It is obvious that the Bishops recognize the prudence of incremental legislation in a situation where an evil law cannot be completely overturned since incremental legislation is deemed “acceptable.” But what is meant by this term “acceptable?” The Bishops are not stating that incrementalism is just merely one of many acceptable political approaches trying to topple the so-called abortion right; but rather the term “acceptable” is being used to indicate that it is 1) morally permissible and 2) the moral approach to take in light of the situation here in the United States. This pattern of thought mirrors what St. John Paul II refers to when he writes, “At the same time, certain that moral truth cannot fail to make its presence deeply felt in every conscience, the Church encourages political leaders, starting with those who are Christians, not to give in, but to make those choices which, taking into account what is realistically attainable, will lead to the re- establishment of a just order in the defense and promotion of the value of life.”[xxv]

 

Incrementalism is not only justifiable but also a moral imperative. The simple reality is that since it may not be probable that Roe and Doe will be overturned within the year, something must be done in order to limit the scope of their evil aspects and at the same time save and protect as many lives as possible. Incrementalism is proving to do just that. Even though Judge Brett Kavanaugh has been nominated and may be confirmed, there is no guarantee that Roe will be overturned. Furthermore, even if Roe is overturned and then returns to the states, many states will be facing the reality that their state constitutions have been interpreted as to have a so-called right to abortion. They will have to continue the legislative battle in an incremental way. As such, one cannot simply dismiss incrementalism.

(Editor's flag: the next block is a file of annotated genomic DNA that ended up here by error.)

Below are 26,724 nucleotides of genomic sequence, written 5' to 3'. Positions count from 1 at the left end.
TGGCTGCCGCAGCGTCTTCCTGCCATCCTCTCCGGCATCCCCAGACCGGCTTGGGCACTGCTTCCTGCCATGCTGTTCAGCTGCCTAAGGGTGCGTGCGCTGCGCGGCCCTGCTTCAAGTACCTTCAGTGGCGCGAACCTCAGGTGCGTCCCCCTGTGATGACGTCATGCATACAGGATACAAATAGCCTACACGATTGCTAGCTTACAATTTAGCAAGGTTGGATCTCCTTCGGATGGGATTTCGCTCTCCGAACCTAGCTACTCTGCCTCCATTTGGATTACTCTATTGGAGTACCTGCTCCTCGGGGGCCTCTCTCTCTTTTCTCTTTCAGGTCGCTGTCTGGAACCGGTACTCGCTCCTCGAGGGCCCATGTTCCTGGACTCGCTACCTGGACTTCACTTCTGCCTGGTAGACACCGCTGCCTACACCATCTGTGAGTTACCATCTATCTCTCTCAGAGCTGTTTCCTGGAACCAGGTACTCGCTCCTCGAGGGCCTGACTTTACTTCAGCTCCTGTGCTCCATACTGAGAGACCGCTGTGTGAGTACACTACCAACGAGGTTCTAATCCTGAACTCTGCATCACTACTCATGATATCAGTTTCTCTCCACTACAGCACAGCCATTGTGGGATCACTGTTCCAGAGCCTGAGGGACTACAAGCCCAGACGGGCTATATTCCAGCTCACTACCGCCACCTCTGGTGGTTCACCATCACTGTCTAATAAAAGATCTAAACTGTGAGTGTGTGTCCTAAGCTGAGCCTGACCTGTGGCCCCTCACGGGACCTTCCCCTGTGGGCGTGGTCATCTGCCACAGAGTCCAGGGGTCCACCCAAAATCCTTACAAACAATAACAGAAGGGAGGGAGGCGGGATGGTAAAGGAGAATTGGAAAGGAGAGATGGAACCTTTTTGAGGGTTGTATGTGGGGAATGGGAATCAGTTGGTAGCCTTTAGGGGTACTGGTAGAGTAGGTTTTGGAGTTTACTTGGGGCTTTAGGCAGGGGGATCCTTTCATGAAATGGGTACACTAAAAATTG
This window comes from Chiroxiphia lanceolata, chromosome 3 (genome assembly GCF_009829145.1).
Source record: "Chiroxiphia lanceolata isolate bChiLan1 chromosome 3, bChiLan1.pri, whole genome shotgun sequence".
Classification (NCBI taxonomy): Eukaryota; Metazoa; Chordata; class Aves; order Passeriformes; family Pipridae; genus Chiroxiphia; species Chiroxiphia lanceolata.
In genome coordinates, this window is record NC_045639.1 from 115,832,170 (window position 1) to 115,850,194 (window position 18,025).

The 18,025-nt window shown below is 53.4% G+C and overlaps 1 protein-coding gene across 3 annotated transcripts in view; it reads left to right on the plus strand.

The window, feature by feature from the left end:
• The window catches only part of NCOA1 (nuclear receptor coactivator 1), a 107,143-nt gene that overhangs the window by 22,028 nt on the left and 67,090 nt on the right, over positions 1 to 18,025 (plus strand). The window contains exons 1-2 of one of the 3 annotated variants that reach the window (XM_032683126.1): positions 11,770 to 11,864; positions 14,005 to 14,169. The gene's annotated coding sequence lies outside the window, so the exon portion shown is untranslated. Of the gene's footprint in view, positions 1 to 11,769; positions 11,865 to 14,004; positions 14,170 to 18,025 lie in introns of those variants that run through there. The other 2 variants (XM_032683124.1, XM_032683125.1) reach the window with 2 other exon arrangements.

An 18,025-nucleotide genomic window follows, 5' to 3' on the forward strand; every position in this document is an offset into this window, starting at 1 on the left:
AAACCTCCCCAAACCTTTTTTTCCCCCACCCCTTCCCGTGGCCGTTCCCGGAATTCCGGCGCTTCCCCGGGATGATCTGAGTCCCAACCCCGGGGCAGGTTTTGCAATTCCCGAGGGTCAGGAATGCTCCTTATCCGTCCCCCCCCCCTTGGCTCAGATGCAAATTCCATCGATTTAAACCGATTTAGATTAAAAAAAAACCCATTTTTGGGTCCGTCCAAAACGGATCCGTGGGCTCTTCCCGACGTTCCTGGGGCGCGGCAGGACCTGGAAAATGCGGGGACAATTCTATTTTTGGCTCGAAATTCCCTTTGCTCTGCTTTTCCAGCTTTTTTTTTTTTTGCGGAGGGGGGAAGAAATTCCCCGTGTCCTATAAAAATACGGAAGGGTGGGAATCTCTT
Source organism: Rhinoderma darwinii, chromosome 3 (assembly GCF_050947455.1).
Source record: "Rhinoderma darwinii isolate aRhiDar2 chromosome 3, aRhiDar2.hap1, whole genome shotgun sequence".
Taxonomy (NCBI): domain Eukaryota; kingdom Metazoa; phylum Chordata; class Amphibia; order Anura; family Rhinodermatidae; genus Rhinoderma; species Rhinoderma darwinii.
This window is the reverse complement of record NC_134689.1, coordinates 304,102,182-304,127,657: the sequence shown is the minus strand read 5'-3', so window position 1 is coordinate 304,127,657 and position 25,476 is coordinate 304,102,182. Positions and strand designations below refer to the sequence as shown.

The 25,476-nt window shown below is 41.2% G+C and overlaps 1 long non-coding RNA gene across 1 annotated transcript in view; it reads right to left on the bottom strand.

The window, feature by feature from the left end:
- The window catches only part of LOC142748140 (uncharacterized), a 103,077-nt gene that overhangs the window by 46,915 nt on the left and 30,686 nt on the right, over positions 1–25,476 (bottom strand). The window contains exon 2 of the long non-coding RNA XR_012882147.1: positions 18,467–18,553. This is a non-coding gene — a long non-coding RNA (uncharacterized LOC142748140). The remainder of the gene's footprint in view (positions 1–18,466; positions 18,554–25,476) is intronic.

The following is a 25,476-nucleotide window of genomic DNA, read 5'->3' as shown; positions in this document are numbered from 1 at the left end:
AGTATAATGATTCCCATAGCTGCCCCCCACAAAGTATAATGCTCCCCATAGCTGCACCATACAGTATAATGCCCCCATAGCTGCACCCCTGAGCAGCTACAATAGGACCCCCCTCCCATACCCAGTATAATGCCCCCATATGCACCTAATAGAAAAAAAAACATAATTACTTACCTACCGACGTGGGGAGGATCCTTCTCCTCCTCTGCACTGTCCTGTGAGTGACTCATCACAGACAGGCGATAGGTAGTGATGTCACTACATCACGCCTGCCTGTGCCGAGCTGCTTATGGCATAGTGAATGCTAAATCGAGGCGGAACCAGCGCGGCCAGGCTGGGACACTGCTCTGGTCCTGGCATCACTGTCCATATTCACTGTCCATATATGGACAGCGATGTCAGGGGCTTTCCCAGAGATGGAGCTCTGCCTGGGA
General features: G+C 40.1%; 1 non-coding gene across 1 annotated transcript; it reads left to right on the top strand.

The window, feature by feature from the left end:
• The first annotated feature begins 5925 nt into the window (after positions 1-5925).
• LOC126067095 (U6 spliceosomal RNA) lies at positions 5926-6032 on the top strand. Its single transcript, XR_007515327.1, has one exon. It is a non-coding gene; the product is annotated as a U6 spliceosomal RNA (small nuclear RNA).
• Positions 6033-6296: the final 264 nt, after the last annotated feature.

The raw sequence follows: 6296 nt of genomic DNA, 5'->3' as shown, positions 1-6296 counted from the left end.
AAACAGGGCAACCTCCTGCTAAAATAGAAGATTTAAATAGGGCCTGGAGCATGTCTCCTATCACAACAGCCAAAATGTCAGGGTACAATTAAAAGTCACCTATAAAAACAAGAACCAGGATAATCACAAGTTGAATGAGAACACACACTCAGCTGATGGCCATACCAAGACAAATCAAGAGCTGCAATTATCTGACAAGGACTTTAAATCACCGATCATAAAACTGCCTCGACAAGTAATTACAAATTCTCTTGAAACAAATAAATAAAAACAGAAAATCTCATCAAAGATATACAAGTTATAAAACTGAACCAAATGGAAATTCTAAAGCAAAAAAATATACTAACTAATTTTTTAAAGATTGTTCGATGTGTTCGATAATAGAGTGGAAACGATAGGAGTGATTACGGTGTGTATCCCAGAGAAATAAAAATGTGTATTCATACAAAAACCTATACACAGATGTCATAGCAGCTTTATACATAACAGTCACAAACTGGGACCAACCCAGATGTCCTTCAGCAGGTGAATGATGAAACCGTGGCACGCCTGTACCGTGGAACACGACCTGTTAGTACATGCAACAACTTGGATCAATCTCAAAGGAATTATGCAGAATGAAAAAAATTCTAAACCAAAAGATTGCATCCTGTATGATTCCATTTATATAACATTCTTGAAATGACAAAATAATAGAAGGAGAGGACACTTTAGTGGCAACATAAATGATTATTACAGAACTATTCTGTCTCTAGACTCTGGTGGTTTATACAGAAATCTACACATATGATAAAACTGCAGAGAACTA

There is an interesting passage within Exodus which states the following, “As God the Almighty, I appeared to Abraham, Isaac, and Jacob, but by my name, LORD, I did not make myself known to them.”[xxvi]

This is a telling passage; God himself worked with man incrementally. Man, had to be lead to God, the Truth. This is even further revealed by the reality that God still did not reveal himself fully to Moses. Christians believe the fullness of Revelation happens in the New Testament. Man, when in a state of dire sin must be gradually led to virtue. It is in this way man also is the Imago Dei. As a lawmaker, man can gradually reveal the truth of the dignity of the unborn gradually to those other men who need to see the light of the truth.

 

______________________________